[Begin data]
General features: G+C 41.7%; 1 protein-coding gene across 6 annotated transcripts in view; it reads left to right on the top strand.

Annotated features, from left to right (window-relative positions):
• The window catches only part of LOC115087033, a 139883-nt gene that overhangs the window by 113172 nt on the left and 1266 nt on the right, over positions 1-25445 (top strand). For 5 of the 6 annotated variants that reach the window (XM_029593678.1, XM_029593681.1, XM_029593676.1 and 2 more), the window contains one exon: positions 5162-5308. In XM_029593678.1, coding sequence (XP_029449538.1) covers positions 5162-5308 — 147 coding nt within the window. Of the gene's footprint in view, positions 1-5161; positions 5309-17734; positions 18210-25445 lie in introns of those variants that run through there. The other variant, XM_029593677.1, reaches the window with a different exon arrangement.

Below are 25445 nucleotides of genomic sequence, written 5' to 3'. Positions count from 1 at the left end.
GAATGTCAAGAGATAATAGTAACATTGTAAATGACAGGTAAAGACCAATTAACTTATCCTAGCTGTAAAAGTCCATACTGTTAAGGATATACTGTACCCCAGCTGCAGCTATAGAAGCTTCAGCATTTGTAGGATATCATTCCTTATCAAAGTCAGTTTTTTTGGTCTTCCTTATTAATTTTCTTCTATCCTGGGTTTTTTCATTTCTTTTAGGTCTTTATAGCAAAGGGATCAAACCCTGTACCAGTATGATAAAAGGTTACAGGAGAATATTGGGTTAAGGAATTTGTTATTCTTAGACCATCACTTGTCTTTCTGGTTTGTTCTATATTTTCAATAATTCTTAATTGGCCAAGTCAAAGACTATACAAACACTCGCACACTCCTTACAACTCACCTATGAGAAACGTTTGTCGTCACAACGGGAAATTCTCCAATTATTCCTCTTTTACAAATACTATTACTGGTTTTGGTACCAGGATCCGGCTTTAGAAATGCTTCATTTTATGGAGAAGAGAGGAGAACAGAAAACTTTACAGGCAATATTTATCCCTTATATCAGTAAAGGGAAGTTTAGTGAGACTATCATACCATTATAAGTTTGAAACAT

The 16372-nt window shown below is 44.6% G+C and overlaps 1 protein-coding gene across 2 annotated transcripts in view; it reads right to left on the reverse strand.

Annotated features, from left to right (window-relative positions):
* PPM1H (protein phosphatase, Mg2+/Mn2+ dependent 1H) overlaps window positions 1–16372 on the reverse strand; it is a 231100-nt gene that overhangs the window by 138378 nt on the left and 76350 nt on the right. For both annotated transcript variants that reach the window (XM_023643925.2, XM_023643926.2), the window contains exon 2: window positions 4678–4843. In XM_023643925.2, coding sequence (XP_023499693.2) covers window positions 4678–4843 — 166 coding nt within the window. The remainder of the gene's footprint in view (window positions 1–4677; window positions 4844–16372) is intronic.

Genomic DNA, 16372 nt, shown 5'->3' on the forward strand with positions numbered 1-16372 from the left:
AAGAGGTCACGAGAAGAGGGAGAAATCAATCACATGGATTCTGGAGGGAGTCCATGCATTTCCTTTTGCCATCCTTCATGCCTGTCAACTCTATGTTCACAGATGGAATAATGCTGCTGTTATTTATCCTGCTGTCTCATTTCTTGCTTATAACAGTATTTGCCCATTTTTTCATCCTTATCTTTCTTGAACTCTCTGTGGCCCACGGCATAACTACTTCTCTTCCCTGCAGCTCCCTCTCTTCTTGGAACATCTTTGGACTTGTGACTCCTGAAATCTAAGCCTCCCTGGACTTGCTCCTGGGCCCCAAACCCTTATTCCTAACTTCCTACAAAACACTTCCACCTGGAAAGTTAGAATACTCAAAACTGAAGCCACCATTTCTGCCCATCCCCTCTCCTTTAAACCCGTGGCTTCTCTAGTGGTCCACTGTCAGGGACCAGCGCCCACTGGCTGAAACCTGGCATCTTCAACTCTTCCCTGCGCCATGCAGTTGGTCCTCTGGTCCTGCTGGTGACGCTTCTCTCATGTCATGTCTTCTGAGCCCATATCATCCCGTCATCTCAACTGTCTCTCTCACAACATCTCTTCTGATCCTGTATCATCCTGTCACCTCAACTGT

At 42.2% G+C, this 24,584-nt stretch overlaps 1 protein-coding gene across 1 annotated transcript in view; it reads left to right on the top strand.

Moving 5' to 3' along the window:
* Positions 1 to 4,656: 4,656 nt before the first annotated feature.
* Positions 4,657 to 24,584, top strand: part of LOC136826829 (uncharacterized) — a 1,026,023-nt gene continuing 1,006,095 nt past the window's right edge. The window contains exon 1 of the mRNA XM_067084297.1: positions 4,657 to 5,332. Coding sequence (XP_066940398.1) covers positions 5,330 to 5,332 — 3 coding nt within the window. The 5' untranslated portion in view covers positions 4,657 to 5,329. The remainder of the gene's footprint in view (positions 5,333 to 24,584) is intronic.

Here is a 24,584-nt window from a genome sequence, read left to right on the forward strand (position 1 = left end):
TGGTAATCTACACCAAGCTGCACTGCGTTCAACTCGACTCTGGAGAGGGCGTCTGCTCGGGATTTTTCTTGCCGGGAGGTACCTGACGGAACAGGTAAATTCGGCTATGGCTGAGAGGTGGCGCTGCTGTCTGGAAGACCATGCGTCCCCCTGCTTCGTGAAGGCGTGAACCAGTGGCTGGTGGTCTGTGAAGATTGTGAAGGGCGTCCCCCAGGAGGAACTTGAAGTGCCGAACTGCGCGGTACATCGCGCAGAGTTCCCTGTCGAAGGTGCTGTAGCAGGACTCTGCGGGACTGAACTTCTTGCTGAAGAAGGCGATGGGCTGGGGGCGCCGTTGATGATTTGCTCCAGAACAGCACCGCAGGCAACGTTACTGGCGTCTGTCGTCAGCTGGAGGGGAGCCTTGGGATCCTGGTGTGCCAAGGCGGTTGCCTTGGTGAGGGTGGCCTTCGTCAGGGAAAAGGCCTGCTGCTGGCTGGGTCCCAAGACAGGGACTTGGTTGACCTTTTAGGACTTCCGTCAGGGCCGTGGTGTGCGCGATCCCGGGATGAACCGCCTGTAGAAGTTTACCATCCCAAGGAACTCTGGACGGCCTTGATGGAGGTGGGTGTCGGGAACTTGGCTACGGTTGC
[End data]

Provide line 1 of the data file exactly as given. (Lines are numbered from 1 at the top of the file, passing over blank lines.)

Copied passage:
General features: G+C 41.7%; 1 protein-coding gene across 6 annotated transcripts in view; it reads left to right on the top strand.